Behaviour Management: A Mini-blog

Behaviour Management: A Mini-blog

 

Whether we are managing behaviour in our own homes or dealing with the fallout from behaviour management in school, the mantra ‘All behaviour is communication’ can serve us well. I will be forever grateful to the parent I first heard this from.

Parenting two children with complex needs has made me rethink my approach to behaviour management regularly. It isn’t just a case of reward the behaviour you want to see and sanction what you don’t. Sometimes, rewards and sanctions don’t work or even cause harm and we have to take a different approach.

I’ve learned that, before we can change behaviour that is unhelpful, we need to understand the reason it is happening and what the child is trying, maybe unconsciously, to communicate.

When we fall into the trap of trying to change behaviour without understanding it, we are unlikely to make anything better for ourselves or for the child. Sometimes we can make it an awful lot worse.

Before imposing a sanction I think we need to ask some questions:

  • What is the child trying to communicate by this behaviour?
  • Should we try to change the behaviour or does it serve a purpose?
  • Will a sanction just prevent the child from communicating their needs?
  • Is there an unmet need for support?
  • Would solving the cause of the behaviour remove the need for the sanction?
  • Is a sanction necessary or would an explanation suffice?
  • Is the child capable of changing their behaviour?
  • Will the child link the sanction to the behaviour?
  • What will the child learn about themselves from the experience?
  • What will the child learn about the adults caring for him from the experience?

There is no point in giving Lucas a detention for forgetting his PE kit if his executive function difficulties prevented him from bringing it. The sanction will not improve his executive function skills. On top of that, by keeping him in detention, you could be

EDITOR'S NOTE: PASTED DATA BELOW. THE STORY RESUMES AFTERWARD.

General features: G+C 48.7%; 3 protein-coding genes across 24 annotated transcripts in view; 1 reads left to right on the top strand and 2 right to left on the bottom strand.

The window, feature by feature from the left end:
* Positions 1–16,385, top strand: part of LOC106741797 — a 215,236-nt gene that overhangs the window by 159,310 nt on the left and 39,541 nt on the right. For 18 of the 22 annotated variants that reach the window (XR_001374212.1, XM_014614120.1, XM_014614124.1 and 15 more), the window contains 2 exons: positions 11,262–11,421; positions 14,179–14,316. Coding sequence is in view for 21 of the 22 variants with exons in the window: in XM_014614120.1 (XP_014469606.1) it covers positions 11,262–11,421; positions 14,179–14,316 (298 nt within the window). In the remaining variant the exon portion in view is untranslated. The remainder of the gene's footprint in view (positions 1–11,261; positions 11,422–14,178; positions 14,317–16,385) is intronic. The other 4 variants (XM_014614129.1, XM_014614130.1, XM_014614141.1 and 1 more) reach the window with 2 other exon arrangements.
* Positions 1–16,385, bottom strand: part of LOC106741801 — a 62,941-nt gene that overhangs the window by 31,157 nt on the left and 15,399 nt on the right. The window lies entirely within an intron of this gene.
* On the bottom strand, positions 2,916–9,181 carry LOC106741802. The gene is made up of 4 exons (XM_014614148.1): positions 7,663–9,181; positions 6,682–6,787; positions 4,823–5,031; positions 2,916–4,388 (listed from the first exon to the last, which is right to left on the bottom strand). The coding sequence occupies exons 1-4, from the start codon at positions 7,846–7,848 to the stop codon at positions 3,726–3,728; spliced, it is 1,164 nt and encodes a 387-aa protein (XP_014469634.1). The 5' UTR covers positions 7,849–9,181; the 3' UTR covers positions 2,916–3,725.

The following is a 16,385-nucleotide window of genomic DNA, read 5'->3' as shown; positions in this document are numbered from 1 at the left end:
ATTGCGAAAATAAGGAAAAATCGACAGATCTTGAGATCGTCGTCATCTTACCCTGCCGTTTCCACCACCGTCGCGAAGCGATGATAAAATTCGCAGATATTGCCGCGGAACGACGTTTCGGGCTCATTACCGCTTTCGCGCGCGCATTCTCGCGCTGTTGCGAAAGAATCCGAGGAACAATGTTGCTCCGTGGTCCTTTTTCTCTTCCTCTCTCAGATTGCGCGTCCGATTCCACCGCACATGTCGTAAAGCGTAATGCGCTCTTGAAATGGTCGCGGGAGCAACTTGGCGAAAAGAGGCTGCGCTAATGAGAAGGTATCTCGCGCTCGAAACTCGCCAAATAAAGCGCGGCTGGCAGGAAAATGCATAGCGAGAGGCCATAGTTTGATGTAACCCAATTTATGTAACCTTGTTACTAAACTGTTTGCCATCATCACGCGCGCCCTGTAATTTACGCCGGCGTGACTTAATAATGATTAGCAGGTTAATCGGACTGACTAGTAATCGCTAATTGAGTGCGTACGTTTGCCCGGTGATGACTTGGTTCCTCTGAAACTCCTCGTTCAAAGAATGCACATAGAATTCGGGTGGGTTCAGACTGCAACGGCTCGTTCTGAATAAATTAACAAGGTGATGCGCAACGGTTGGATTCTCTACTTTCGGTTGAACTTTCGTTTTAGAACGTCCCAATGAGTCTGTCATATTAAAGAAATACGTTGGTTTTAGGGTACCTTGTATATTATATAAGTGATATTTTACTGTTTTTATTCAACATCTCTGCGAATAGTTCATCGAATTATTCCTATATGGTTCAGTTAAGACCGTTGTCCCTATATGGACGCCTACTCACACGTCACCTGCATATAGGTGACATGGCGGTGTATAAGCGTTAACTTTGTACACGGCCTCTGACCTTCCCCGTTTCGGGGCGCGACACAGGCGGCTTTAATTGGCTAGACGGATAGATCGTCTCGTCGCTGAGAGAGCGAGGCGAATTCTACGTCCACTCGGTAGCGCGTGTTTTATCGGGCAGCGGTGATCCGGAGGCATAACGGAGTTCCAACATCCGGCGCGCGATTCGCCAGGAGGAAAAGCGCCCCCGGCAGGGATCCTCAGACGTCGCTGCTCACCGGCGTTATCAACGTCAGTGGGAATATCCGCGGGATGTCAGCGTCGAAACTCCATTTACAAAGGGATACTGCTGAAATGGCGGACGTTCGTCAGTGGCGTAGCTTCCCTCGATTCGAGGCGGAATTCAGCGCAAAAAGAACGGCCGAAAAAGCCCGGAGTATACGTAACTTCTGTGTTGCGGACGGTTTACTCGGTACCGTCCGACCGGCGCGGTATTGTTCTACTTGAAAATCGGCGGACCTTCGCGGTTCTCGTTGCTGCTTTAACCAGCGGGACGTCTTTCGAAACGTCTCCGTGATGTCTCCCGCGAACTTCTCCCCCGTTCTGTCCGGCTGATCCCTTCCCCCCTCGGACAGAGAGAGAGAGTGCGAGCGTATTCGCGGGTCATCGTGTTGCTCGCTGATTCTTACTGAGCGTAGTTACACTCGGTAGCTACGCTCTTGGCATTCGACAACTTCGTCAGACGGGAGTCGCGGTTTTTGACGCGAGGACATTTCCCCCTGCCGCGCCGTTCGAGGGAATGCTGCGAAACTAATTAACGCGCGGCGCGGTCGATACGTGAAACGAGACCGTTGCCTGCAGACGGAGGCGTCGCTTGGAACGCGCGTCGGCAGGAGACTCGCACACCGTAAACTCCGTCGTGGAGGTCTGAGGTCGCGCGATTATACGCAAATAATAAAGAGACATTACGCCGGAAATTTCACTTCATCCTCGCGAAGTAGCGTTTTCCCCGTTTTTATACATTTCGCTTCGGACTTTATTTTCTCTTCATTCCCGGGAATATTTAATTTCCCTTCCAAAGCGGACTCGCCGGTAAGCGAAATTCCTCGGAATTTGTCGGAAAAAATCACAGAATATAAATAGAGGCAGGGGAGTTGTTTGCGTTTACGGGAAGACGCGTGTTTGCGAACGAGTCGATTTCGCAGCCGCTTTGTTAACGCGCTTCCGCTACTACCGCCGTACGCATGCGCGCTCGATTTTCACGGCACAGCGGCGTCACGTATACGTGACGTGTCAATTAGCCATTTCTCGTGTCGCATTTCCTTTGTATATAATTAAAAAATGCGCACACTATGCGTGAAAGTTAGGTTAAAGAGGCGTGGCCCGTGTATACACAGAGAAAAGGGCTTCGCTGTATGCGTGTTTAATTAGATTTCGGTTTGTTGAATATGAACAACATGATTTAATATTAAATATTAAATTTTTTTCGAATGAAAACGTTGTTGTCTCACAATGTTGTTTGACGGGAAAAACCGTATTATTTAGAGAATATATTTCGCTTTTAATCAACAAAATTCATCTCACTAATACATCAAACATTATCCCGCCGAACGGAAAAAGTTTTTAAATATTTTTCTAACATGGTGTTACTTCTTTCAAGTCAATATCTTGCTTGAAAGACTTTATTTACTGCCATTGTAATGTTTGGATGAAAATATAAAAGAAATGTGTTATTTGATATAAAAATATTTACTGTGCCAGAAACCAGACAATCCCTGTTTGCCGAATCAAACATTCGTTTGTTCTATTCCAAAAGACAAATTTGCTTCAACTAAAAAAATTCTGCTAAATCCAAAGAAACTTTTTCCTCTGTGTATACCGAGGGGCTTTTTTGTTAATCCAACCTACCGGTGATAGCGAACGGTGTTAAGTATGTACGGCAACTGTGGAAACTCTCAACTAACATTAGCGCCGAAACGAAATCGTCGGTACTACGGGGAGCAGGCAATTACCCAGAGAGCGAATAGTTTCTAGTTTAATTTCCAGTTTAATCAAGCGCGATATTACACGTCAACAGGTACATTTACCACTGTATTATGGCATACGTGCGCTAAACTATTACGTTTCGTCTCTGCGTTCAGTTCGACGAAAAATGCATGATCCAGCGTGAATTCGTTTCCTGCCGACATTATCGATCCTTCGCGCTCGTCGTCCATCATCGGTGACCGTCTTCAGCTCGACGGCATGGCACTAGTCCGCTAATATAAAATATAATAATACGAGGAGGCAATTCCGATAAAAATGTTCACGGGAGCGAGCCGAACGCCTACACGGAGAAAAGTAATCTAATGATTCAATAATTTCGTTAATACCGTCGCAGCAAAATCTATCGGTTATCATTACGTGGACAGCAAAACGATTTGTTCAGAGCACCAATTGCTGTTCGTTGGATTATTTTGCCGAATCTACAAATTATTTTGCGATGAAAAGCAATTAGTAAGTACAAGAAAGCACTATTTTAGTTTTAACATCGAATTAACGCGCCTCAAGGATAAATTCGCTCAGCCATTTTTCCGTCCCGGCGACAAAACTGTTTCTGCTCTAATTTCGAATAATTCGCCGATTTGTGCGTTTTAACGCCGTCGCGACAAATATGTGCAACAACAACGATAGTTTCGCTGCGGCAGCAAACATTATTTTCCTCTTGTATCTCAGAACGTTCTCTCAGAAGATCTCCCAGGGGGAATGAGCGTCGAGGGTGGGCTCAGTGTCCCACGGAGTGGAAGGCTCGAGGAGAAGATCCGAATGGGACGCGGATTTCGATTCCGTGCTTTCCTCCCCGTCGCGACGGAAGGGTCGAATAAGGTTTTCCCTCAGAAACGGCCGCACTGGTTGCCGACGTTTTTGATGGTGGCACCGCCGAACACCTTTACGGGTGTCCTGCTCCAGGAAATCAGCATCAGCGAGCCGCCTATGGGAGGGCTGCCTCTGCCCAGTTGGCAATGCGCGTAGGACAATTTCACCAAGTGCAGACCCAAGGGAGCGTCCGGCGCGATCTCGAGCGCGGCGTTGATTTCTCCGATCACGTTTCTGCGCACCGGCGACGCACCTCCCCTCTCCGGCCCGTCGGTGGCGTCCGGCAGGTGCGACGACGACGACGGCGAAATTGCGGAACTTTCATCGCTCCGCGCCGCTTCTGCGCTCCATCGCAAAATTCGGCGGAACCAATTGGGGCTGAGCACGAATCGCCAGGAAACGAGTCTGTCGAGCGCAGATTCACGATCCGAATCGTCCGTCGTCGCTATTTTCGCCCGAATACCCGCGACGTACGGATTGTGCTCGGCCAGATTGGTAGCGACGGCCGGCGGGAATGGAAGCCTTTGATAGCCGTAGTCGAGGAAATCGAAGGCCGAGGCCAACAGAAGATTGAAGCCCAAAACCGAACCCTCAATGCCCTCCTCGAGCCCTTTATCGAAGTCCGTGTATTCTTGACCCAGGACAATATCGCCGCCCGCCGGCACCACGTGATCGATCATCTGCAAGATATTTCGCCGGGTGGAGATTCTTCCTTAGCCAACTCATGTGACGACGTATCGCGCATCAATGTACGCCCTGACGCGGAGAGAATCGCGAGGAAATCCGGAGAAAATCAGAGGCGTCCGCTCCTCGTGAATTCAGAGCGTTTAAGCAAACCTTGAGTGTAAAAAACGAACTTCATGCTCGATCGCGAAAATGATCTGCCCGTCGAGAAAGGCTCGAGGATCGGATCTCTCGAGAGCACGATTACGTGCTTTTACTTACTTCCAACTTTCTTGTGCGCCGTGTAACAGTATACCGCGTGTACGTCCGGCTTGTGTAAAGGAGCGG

• disrupting a helpful routine
  • preventing him from accessing support
  • increasing his anxiety
  • further reducing his executive function skills
  • eroding his self esteem

His resulting distress could be interpreted as an indication that the sanction will be successful in getting him to change his ways but it is also possible that this is an overwhelmed, distraught child who is exhausted from trying to keep up with the demands he faces and who believes that he is a lazy, incompetent failure who lets everybody down. How, then, did that sanction help him?

This School Stress Triggers Questionnaire could be a good tool to use to identify the reasons behind behaviour as an alternative to just using sanctions to try to change it. Another strategy that has worked well for me is asking the child to design his or her perfect school; the one they would make for themselves if they had a magic wand. This can help us to work out which aspects of school need to change for them.

 

If  you have found this post helpful and you think others may too, please click one of the share buttons below

Like this blog?  To see more of our blog posts please click here

Advertisements

3 thoughts on “Behaviour Management: A Mini-blog

  1. Love this, so true and particularly for Pathological Demand Avoidance (PDA) that rewards or consequences don’t work in the same way as they do for typical children. If I ask my girl what her perfect school is, she says ‘one that is fun’ 😏

    Liked by 1 person

Leave a Reply

Fill in your details below or click an icon to log in:

WordPress.com Logo

You are commenting using your WordPress.com account. Log Out / Change )

Twitter picture

You are commenting using your Twitter account. Log Out / Change )

Facebook photo

You are commenting using your Facebook account. Log Out / Change )

Google+ photo

You are commenting using your Google+ account. Log Out / Change )

Connecting to %s